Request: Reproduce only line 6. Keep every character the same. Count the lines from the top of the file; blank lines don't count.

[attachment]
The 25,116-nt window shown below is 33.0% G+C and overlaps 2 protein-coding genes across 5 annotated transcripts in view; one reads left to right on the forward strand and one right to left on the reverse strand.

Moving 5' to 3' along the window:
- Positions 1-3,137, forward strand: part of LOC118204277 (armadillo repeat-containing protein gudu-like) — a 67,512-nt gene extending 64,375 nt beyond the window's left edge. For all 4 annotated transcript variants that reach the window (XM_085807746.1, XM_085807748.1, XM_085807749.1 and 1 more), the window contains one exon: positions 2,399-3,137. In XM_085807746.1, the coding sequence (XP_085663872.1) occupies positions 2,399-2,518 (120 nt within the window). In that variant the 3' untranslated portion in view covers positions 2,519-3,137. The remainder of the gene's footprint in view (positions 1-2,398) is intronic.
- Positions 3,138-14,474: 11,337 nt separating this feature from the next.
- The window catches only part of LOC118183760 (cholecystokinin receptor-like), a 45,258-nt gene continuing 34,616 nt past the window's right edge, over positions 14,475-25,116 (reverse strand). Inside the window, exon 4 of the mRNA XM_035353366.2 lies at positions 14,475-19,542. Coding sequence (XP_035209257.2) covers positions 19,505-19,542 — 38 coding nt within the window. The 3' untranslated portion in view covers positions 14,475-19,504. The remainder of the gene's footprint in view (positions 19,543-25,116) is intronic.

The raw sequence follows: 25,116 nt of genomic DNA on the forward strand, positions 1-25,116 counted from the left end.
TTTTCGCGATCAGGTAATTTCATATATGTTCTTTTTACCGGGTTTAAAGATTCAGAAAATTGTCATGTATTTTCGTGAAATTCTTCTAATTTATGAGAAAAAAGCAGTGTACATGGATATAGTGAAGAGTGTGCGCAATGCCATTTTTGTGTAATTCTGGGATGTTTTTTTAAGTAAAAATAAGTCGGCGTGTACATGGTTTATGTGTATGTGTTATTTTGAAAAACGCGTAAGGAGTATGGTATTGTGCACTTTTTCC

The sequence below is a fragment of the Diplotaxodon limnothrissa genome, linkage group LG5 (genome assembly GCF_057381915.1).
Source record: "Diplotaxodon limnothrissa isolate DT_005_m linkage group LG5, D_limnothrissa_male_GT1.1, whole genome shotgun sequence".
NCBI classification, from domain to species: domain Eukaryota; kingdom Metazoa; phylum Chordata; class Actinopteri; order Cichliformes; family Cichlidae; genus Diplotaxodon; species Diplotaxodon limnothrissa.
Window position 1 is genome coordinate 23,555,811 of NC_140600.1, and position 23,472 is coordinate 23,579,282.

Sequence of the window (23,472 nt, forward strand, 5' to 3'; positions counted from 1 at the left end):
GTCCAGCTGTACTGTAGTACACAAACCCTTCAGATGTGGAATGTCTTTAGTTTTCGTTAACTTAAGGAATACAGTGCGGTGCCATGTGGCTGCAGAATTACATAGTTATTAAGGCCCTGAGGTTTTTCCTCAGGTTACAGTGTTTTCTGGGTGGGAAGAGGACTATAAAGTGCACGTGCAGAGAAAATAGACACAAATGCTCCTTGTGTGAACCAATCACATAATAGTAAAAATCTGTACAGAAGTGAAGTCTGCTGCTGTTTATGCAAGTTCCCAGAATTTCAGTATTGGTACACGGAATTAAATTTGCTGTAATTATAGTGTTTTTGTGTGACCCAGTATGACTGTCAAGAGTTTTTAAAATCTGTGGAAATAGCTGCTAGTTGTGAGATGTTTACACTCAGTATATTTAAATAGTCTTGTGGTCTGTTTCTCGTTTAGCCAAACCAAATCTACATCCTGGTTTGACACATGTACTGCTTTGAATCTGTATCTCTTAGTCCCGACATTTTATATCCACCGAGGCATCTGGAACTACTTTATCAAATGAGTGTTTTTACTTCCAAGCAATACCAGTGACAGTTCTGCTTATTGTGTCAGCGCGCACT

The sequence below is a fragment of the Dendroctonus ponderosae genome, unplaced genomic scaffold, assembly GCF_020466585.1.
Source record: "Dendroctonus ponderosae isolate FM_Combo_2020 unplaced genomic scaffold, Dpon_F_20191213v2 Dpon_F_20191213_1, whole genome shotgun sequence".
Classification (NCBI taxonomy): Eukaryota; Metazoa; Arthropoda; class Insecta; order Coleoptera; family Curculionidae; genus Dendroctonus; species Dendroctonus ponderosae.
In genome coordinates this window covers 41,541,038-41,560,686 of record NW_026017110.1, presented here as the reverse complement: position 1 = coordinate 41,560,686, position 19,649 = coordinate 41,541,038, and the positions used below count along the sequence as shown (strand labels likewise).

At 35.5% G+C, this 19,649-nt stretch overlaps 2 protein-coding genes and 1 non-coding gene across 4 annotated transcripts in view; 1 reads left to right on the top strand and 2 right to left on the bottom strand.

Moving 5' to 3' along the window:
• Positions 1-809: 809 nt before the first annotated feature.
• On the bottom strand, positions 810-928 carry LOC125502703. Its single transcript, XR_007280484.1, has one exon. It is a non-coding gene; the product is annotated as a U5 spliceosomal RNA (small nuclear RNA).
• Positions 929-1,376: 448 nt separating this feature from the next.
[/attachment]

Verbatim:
The raw sequence follows: 25,116 nt of genomic DNA on the forward strand, positions 1-25,116 counted from the left end.